Editorial

EDITORIAL: No Justice, No Peace

Rev. Al Sharpton and attorney Ben Crump held a press conference in New York this week to address the separate cases of the George Floyd and Daunte Wright’s police-involved killings in Minneapolis.

Floyd’s killer, former Minneapolis police officer Derek Chauvin, is currently on trial for first-, second- and third-degree murder. The blue shield that too often protects cops from punishment for their wanton acts is no longer there as numerous of his former colleagues lined up over the past two weeks to testify against him.

As for Wright, not only has the veteran female police officer resigned after shooting the 20-year-old by “accident,” as she called it but her boss, the chief of the Brooklyn Center Police Department, resigned, too. The investigations that will follow will more than likely result in a trial with another cop attempting to defend her acts, including multiple failures to follow police procedures as pointed out by former D.C. Police Chief Charles Ramsey, who reports regularly on the police shooting incidents on CNN.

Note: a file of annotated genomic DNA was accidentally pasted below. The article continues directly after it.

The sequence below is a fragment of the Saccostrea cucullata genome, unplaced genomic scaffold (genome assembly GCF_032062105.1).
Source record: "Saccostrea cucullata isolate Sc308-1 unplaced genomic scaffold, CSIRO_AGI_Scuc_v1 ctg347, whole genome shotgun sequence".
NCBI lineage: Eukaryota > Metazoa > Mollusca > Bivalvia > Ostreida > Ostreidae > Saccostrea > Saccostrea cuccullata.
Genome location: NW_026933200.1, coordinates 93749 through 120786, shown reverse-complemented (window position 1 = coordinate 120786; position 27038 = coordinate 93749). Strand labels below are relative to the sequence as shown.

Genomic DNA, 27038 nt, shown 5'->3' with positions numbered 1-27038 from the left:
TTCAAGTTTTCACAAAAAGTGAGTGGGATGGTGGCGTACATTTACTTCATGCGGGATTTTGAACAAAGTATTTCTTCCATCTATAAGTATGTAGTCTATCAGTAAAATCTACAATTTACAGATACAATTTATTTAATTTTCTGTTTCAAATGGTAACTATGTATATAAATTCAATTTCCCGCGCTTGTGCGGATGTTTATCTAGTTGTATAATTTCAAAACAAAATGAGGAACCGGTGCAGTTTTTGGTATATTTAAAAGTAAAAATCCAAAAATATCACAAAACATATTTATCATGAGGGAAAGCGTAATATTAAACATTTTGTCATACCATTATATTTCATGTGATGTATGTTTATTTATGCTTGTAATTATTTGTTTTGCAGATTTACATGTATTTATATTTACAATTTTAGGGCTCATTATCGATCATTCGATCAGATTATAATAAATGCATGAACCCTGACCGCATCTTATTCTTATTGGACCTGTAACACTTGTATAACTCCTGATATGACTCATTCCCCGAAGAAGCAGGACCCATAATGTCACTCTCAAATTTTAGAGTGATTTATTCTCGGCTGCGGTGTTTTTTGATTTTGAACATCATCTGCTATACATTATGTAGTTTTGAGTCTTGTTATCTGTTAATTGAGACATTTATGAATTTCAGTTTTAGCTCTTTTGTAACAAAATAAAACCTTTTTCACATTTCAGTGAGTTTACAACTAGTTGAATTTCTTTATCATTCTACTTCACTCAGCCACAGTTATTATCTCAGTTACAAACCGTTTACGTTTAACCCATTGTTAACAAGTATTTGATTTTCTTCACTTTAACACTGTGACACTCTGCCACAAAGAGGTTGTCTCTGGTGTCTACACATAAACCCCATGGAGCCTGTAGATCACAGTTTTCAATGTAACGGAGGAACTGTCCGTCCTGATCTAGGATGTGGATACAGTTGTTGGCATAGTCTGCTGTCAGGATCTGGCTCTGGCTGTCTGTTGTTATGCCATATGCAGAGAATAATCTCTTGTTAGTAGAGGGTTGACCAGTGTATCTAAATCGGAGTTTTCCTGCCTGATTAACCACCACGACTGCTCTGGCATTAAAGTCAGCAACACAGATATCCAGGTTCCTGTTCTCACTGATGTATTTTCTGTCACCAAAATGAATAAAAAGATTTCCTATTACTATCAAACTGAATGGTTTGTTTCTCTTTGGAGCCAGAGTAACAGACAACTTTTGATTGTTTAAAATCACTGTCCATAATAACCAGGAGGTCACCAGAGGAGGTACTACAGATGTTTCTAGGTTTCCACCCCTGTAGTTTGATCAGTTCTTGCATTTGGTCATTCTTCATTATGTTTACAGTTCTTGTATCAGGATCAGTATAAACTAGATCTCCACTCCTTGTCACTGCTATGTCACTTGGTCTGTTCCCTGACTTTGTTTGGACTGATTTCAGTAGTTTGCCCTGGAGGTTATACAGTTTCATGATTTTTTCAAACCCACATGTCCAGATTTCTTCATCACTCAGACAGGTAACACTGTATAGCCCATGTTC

What Sharpton and Crump addressed does not heal the pain of the mothers and fathers, siblings and friends who’ve lost a loved one by a policeman’s bullet. As Wright’s and Floyd’s family convey, they want justice, but they would rather have their loved ones alive instead. Not only are Black Americans debating the issue of justice, but others’ eyes are opening, and now they, too, are questioning if there is justice for the Black man or woman in America.

Black Americans are on edge, and once again, just like in Minneapolis, cities across the country are powder kegs for protests and violence in reaction to these repeated injustices. The skills needed to manage a police-involved situation don’t exist for those who all too often end up with a gun in their face for minor infractions that they are not allowed to explain. Even a military uniform is no defense against a cop with a gun and a badge.

President Biden called the killing of Daunte Wright “tragic” but said, “I think we’ve got to wait and see what the investigation shows — the entire investigation.”

It’s taken decades to get an investigation for the murder of Black people, and their patience is too thin to wait and see. A change has got to come now.

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